Operations Log

Some sort of temporal anomaly has swept through the Narragansett. The after-effects have been… disconcerting. Details have been difficult to parse together. My memory can’t be trusted to fill-in any blanks, and neither can my logs (or any ship’s record for that matter). Couple that with the frustrations of having to be debriefed ad-nauseam by Temporal Investigations has led to some short tempers. And really, how can I know if the timeline has been altered if I can’t remember any of the details that transpired during our “temporal incursion”?

I’ve never liked temporal mechanics.

Chief Tactical Officer’s Log

The engagement at Deep Space 9 was brief, but devastating.
I was in Torpedo Room 1 when we came under fire. Things went downhill rapidly. I lost four men in the first attack. Consoles were detonating left and right.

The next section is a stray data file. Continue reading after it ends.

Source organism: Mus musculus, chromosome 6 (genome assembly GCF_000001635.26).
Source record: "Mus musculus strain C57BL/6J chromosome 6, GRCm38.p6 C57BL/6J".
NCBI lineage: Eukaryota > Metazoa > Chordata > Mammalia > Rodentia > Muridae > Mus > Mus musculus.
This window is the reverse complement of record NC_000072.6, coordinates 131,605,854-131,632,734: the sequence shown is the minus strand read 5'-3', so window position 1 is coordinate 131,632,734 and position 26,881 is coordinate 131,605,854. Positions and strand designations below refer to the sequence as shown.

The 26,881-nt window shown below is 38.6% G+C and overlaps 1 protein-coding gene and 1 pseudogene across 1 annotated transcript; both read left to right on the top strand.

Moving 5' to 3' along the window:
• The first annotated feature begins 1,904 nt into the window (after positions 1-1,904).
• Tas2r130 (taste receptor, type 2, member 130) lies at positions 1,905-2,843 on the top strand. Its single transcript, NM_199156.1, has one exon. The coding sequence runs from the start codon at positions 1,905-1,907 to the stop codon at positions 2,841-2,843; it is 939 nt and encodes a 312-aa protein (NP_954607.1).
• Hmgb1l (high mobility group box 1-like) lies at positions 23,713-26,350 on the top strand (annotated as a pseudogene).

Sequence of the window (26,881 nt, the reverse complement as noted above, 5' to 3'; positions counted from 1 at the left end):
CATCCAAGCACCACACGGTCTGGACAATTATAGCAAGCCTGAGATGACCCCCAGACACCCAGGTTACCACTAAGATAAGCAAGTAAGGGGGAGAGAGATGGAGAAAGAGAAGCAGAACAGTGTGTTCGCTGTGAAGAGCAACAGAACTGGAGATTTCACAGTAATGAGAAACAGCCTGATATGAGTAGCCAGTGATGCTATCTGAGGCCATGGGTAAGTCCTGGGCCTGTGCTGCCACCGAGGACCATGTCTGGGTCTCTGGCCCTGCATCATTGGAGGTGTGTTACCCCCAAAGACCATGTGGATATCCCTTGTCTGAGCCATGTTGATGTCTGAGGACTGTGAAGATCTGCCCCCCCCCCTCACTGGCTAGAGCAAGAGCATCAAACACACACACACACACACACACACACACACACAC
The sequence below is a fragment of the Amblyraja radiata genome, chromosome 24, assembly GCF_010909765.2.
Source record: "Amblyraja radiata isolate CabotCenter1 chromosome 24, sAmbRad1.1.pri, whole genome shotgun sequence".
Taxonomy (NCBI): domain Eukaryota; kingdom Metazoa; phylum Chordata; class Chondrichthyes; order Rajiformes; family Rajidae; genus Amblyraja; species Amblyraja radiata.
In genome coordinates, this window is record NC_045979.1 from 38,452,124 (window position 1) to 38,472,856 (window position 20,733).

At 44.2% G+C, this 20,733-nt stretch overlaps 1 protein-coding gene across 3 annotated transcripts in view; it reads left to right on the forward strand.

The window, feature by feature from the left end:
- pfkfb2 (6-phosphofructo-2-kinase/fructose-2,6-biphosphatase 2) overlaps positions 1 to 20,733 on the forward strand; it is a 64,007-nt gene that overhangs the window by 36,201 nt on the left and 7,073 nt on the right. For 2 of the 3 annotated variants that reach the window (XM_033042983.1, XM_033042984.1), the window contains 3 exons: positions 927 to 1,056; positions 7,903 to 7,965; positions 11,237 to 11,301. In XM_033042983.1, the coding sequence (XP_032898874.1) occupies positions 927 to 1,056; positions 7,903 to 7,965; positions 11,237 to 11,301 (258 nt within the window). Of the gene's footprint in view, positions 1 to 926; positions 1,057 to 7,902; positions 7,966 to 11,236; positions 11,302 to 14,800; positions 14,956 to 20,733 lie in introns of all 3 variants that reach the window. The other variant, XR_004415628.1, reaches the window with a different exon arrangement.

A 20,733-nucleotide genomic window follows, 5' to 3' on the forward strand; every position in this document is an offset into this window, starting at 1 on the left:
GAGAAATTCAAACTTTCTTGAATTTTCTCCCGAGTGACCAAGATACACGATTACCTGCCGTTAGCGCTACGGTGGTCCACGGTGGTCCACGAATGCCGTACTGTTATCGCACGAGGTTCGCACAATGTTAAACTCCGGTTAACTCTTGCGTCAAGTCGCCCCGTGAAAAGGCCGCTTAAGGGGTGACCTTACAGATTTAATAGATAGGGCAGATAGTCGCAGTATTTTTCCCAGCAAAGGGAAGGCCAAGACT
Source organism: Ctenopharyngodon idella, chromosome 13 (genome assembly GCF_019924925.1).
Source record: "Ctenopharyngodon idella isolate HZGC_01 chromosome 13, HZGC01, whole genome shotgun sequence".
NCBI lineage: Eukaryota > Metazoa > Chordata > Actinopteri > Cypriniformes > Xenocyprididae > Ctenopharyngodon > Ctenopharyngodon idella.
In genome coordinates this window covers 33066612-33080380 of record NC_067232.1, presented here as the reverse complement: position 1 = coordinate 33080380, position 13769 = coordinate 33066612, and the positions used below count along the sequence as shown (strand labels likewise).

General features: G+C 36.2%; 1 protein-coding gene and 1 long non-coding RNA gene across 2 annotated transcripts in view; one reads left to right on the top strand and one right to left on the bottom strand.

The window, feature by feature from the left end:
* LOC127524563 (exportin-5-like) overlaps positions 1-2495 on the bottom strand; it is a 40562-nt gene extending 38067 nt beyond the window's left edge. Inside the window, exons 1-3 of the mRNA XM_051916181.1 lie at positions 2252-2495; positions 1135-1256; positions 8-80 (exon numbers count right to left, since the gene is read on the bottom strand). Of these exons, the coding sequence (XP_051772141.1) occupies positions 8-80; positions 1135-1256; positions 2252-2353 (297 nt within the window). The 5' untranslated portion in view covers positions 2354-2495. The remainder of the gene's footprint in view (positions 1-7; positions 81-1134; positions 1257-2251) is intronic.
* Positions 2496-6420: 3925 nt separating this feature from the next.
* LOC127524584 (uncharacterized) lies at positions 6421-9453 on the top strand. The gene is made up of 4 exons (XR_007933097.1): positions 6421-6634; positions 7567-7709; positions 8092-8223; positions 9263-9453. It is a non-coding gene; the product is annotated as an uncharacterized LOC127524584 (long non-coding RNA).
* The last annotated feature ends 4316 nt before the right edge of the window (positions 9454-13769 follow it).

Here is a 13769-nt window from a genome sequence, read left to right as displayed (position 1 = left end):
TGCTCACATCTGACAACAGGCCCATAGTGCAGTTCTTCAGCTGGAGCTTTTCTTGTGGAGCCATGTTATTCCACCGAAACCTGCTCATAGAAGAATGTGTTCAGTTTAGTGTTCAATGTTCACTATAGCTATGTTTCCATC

We were able to maintain torpedo capability well in to the engagement, however some sort of cascade failure in structural integrity caused a collapse in the section around the torpedo room. Access was cut off, and I was trapped under some rubble.
I don’t know how long I was unconscious, but when I came around two of my techs had gotten me unburied and had managed to set my broken leg with the emergency osteogenic stimulator.
Once it became obvious that we could not dig our way out, we spent the remainder of our time attempting to establish communications with the bridge. There was a brief, harrowing time when we were trapped with an armed quantum torpedo on the rack, but LTJG Nelson was able to transport it out safely.
We briefly lost communications again, but Engineering was able to get a team to cut through the rubble with plasma cutters. 
As we now sit docked at DS9 and the yard-dogs swarm about the ‘Gansett, I can’t help but ponder my own mortality. Death in the face of the enemy is part of the job. Staring down a live torpedo that could vaporize you and your men, well, that’s not.